Who does this willful ignorance serve? The reality is that the other 75% of MNPS students will likely struggle to find and keep a job that pays a living wage, or will spend their first year at a college or university in remedial courses.
Imagine the disappointment, discouragement, and heartbreak these students will have to stomach when they realize that 13 or 14 years in our public school system did not actually prepare them for a prosperous adulthood.
This is an injustice to our children. So, what can you do?
We all have different levels of capacity in this fight. But if you feel outraged by the state of our schools, there are many ways to plug in and make a difference.
- Share the data and the stories. Nashville needs more people to get involved in helping to turn around our schools. This is an undertaking that serves all of our kids – no matter if you live on the Westside, Northside, Eastside or Southside. Every single child in Nashville deserves access to a high-quality school.
- Raise your voice in front of your elected officials. Demand a triage plan to help students who are in school today. We are witnessing a public education system in crisis, beginning with early childhood education and continuing through to adulthood. Be vocal.
- Volunteer your time to address root issues. To be most successful in their academic futures, children need to be reading at grade level by third grade. Become a mentor to a high school student, or read to 20 minutes a day to a child who needs it. Today, only 25% of our third graders have mastered or are on track to mastery in English Language Arts, and math proficiency is even worse.
- Support great principal and teacher talent development by advocating for increased professional development and practice sharing in the teaching community. See the Tennessee State Board of Education’s ranking of top programs for aspiring educators.
Whether you are ready to be a boots-on-the-ground problem solver, or prefer to play the role of an outside advocate, Nashville needs you.
We cannot keep turning a blind eye. Instead, let’s band together and push for transformative change that will allow all high school graduates to succeed after graduation, whatever pathway they choose. The children of Nashville deserve this— and our city is worth it.
Tara Scarlett is President & CEO of the Scarlett Family Foundation.
Our city is growing at a breakneck pace. Consider the constant headlines on new industry setting up shop in Nashville: Amazon, E&Y, Philips, and Alliance Bernstein are committed. Oracle is in talks. And we can’t ignore the boost in tourism brought by the NFL Draft, the Predators reaching for the Stanley Cup, and a continual stream of talented musicians showcasing their songs. Music City is booming. As we stare this new economic landscape in the face, we must acknowledge that our growth is outpacing our ability to provide homegrown talent to the local workforce. It has never been more important to focus on Nashville’s K-12 public education system.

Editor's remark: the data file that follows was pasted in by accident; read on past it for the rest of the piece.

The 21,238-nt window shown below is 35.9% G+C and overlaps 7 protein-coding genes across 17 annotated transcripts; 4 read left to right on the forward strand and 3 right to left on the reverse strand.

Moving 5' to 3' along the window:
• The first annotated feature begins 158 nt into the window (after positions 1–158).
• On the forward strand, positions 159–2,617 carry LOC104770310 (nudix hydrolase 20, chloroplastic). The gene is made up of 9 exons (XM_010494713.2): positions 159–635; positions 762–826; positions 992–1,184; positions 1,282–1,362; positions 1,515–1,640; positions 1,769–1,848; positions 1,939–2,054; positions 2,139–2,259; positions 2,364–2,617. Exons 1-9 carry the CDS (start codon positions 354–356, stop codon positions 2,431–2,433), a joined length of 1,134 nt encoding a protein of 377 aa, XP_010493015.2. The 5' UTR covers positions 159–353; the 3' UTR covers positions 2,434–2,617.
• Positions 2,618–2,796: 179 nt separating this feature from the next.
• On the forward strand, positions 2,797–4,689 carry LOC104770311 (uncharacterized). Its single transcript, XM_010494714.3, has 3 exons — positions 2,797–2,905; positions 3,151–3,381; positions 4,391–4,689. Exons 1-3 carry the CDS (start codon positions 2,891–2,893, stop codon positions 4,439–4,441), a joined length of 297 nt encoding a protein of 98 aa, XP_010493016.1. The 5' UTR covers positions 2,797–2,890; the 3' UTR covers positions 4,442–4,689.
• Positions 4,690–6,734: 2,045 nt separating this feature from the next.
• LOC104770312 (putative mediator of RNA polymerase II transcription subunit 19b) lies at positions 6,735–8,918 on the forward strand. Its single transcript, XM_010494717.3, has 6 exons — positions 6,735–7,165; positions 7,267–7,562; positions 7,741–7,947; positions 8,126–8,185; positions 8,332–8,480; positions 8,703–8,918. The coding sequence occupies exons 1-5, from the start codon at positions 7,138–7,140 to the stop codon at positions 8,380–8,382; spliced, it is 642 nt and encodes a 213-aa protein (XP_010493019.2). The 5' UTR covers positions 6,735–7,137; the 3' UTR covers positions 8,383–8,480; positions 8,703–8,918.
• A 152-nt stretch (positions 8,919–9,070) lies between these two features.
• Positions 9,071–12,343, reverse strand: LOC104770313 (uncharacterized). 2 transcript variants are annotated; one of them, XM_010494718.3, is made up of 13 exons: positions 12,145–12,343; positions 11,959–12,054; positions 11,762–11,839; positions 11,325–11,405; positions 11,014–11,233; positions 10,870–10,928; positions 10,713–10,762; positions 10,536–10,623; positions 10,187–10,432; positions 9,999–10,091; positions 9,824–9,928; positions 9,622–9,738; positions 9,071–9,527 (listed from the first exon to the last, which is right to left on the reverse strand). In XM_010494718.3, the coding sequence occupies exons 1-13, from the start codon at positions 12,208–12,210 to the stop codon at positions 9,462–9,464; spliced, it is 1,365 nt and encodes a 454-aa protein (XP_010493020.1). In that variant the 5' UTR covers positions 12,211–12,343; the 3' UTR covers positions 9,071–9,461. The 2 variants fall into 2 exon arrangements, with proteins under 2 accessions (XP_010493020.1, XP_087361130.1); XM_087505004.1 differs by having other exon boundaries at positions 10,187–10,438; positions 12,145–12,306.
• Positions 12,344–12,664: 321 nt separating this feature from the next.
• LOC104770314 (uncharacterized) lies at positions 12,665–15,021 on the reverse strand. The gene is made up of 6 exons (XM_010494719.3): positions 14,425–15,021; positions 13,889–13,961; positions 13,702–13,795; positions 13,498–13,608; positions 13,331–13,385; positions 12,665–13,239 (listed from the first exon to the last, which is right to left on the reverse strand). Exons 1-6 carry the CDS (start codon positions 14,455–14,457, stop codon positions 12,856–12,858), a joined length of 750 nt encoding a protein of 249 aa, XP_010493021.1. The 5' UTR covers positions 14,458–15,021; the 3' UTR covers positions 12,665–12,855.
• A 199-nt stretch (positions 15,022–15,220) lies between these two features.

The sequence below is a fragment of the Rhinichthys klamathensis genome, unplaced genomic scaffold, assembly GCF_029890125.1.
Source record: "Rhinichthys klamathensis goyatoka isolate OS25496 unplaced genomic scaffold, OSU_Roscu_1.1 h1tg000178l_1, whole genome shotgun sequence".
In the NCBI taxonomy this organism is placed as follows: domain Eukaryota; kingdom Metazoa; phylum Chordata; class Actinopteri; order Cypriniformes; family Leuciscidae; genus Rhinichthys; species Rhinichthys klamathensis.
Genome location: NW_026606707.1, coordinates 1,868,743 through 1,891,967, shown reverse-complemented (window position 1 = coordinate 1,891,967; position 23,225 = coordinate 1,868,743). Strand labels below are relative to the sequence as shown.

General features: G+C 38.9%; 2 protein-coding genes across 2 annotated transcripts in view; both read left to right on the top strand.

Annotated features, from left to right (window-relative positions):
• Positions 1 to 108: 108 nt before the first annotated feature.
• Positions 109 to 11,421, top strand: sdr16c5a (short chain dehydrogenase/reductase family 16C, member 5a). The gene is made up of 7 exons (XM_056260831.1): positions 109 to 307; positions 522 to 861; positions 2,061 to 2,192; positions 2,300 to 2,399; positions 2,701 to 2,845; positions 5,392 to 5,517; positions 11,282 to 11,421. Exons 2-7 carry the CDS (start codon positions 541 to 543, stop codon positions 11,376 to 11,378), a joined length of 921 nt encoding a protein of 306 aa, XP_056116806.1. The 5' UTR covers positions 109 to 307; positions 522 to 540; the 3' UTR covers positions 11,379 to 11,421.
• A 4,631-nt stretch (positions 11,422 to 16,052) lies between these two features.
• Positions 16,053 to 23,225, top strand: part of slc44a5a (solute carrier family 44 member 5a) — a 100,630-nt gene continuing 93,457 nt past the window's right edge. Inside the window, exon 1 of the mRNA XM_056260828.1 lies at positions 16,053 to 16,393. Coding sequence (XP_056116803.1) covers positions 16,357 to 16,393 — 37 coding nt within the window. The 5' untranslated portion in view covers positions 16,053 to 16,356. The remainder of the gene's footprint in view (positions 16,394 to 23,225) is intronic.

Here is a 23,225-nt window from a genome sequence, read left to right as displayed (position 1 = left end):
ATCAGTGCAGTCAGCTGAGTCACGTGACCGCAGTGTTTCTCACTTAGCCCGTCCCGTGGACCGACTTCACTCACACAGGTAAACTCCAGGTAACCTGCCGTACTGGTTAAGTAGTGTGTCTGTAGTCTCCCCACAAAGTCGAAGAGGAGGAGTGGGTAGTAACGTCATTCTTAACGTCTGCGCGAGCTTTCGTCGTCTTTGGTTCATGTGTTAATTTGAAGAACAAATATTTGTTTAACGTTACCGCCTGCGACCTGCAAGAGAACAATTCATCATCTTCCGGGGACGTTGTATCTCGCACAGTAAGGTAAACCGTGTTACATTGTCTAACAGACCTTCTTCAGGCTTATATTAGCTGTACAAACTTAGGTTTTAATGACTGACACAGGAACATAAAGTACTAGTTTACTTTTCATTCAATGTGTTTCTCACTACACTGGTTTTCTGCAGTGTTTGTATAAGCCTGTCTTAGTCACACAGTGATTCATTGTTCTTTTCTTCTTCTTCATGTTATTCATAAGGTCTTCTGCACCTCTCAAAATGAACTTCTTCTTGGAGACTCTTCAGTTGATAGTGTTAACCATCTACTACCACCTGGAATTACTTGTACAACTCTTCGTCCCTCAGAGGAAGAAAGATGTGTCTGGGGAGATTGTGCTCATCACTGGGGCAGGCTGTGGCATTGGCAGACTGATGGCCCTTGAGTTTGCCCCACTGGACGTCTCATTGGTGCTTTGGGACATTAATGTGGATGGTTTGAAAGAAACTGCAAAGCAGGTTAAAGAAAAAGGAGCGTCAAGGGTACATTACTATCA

From a district-level perspective, we can see immediately that something is wrong. Three out of four of third graders aren’t reading on grade level. Almost 20% of students are chronically absent from school (missing 10% or 18 school days). And three out of four MNPS high school students did not score a 21 or higher on the ACT, a widely accepted indicator of college and career readiness. Our public education system, the foundation of our community, is crumbling. The benefits of the economic boom in Nashville are not extending to all residents — particularly our MNPS students.
In order to tell the whole story, we realized we needed to zoom in, to see in greater detail how specific schools and neighborhoods are performing— to see how Hillsboro compares to Antioch, and how Whites Creek stacks up to McGavock.
The critical question is: are students ready for life when they graduate from high school?
One way to tell is to look at each “cluster” of schools.
MNPS is divided into 12 clusters, or zones, with all elementary and middle schools feeding into one high school per zone. Students are zoned to their cluster of schools according to their address, and will follow a zoned pathway from elementary to middle to high school. Families in Nashville do have choice, though, meaning they can opt to apply to a magnet school, non-zoned school or public charter school even if the school is not in their assigned zone.
There is so much data to explore; and that is why this is only the first in a series of blogs that will unpack the information found in our MNPS Cluster Profiles. In future pieces, we will be looking closely at the readiness of high school graduates, district enrollment trends, and teacher retention, among other topics.
Lowest-Performing Schools concentrated in three neighborhoods
The number of priority schools (schools ranked in the bottom 5% statewide) in Nashville has increased in the last three years— to 21 total. As we look at the location of these schools, we see that they are largely concentrated in three neighborhood zones: Whites Creek, Maplewood and Hunters Lane.
Students in these three zones are likely to attend not just one, but two or even three priority schools during their K-12 years. If dramatic improvement is not made, a majority of students in the Whites Creek cluster will attend a school in the bottom five% statewide for every year of their education.
Great schools, but not in every neighborhood